CX Aortic Vienna: Global experts share knowledge on aortic arch and thoracoabdominal techniques

Clockwise from top left: Roger Greenhalgh (London, UK); Stéphan Haulon (Paris, France); Roberta Chiesa (Milan, Italy); George Matalanis (Victoria, Australia); and Gustavo Oderich (Houston, USA).

The ever-changing subject of aortic arch and thoracoabdominal treatment was addressed at CX Aortic Vienna 2021 (5–7 October, broadcast), with input from speakers and audience participation from across the globe. Edited cases and presentations from The Netherlands, France, Australia, the USA, the UK, China and Italy outlined the latest developments in the space. The session was also broadcast as part of the China Endovascular Course (CEC).

All sessions are available to view on demand. Click here to register and access the recordings.

One such global demonstration came from Michael Jacobs (Maastricht, The Netherlands), who presented an edited case of the “clamshell” incision technique to perform open ascending, arch and descending aortic repair.  

Following this presentation, moderator Stéphan Haulon (Paris, France) noted that pericardium grafts made from bovine materials—such as the one seen in Jacobs’ presentation—have been a “game-changer” and are now the number one choice in infectious cases. Jacobs agreed, adding that these materials appear to be far more infection-resistant than those previously used.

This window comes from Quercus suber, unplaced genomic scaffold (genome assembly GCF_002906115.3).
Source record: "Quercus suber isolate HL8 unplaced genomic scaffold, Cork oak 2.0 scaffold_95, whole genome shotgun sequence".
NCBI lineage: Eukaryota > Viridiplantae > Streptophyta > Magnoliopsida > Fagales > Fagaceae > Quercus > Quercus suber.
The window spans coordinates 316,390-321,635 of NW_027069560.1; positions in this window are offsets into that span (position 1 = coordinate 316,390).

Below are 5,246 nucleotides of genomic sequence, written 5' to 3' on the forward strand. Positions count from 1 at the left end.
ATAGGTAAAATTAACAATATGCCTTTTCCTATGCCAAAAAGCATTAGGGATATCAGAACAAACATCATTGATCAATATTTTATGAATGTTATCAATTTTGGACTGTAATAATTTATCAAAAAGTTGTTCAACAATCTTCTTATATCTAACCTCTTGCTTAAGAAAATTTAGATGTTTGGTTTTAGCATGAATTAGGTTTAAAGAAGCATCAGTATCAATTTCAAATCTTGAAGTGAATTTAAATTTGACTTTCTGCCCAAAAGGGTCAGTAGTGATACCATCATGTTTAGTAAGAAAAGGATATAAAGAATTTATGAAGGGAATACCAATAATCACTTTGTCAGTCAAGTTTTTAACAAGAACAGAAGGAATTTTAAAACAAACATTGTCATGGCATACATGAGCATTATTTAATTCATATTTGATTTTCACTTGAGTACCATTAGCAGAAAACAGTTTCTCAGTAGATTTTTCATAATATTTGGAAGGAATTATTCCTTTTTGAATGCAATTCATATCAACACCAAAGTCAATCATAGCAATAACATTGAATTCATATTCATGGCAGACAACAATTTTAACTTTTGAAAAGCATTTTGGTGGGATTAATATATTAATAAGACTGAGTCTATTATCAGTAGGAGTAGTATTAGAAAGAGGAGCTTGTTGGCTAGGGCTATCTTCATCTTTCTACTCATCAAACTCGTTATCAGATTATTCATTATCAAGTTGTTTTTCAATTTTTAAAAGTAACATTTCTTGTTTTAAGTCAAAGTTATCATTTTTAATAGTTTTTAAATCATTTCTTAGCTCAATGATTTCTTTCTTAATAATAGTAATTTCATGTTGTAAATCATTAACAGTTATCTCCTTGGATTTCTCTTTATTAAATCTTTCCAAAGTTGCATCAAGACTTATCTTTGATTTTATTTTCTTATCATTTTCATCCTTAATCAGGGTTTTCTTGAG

Registrants can view Jacobs’ presentation on demand here. 

A later edited case saw George Matalanis (Victoria, Australia) share a branch-first, computed tomography (CT) total arch replacement—claiming that the “beauty” of the procedure is that it is adaptable to many different pathologies, both acute and chronic. A topic that was explored in depth during the previous day’s programme at CX Aortic Vienna also resurfaced, as Matalanis noted that he staged the procedure to improve precision and reduce spinal cord ischaemia (SCI) risks.  

Registrants can view Matalanis’ presentation on demand here. 

An edited case from Gustavo Oderich (Houston, USA), who demonstrated a left subclavian artery (LSA) branch reconstruction using an endovascular approach, also featured in this session. He noted that selective angiography following the procedure confirmed the LSA was widely patent, but also revealed partial coverage of the innominate artery—leading him to realign the scallop using a balloon-expandable stent.  

Discussing this, Haulon stated that, if the cone-beam CT had not been performed and revealed this potential complication, the patient may have later had a stroke, further noting that this was “an important message”. Oderich concurred, adding that postprocedural technical assessments are “critical”, while the session’s anchor, Roger Greenhalgh (London, UK), conveyed that the case highlighted a “golden rule” of vascular surgery, which is to always check results on the table.  

Registrants can view Oderich’s presentation on demand here. 

Elsewhere, Chang Shu (Beijing, China) presented the HENDO approach to aortic arch repair, which combines hybrid, endovascular and open surgical techniques. Shu shared insight on surgical practice at his centre in China as well, stating that younger vascular surgeons are often trained in open surgery first, before moving on to endovascular techniques later.